What do you say when asked about your company culture? Do you have the words to describe it or are you left at a loss? If you fall into the second category, you're not alone.
As I've mentioned before, culture is often this really intangible thing that's hard to describe to others. Given this difficultly, I'm so excited to share a framework that will help you better understand and articulate your current culture!
The Organizational Culture Assessment Instrument (OCAI) is a validated research method used to assess organizational culture. Basically, that's just a fancy way of saying that this isn't some silly Buzzfeed quiz -- there's hard science behind their findings!
The tool was created by Professors Kim Cameron and Robert Quinn and is based on their Competing Values Framework. Through their research, Cameron and Quinn determined that effective companies fall into one of four quadrants based on two sets of opposite values:
Internal Focus and Integration - OR - External Focus and Differentiation
Stability and Control - OR - Flexibility and Discretion
Cameron and Quinn plotted these two competing values on a matrix, the four resulting quadrants representing significantly different organizational cultures: Clan, Adhocracy, Hierarchy, and Market.
While the above chart gives you a clear representation of the four different quadrants, very few companies fall completely in one quadrant.
Instead, most results look something like this:
As you see above, your results will give you both the current state of your culture and what they call your "preferred future." This will allow you to compare and contrast different aspects of your culture that you may want to start changing.
All this said, I'm sure you're dying to know what the four different cultures look like!
Here's how the OCAI website classifies each type.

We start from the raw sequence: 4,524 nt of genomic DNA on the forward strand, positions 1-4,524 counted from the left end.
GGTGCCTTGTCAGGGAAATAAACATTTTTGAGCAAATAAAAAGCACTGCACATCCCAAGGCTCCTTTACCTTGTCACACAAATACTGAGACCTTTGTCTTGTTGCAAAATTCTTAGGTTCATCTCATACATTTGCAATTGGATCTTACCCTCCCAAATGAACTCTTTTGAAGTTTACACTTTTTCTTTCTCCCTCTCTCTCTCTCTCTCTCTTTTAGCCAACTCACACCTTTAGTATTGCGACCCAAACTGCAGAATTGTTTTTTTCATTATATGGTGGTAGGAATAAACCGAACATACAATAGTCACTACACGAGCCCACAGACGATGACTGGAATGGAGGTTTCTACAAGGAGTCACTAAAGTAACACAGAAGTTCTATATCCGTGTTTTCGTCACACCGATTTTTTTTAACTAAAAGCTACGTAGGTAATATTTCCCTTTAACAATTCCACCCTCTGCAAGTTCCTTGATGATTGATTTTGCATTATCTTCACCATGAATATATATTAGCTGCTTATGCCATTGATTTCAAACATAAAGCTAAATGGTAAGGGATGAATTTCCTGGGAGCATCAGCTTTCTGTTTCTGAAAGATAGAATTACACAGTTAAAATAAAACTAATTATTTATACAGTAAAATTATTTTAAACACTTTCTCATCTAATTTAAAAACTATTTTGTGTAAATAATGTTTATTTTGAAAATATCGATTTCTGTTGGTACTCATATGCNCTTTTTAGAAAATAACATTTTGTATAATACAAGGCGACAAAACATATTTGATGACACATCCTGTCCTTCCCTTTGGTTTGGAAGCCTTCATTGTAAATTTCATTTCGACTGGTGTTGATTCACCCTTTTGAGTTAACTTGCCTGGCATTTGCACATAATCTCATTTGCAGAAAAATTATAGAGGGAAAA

This working environment is a friendly one. People have a lot in common, and it’s similar to a large family. The leaders or the executives are seen as mentors or maybe even as father figures. The organization is held together by loyalty and tradition. There is great involvement. The organization emphasizes long-term Human Resource development and bonds colleagues by morals. Success is defined within the framework of addressing the needs of the clients and caring for the people. The organization promotes teamwork, participation, and consensus.
Leader Type: facilitator, mentor, team builder
Value Drivers: Commitment, communication, development
Theory of Effectiveness: HR development and participation are effective
Quality Improvement Strategy: Empowerment, team building, employee involvement, Human Resource development, open communication
This is a dynamic and creative working environment. Employees take risks. Leaders are seen as innovators and risk takers. Experiments and innovation are the bonding materials within the organization. Prominence is emphasized. The long-term goal is to grow and create new resources. The availability of new products or services is seen as success. The organization promotes individual initiative and freedom.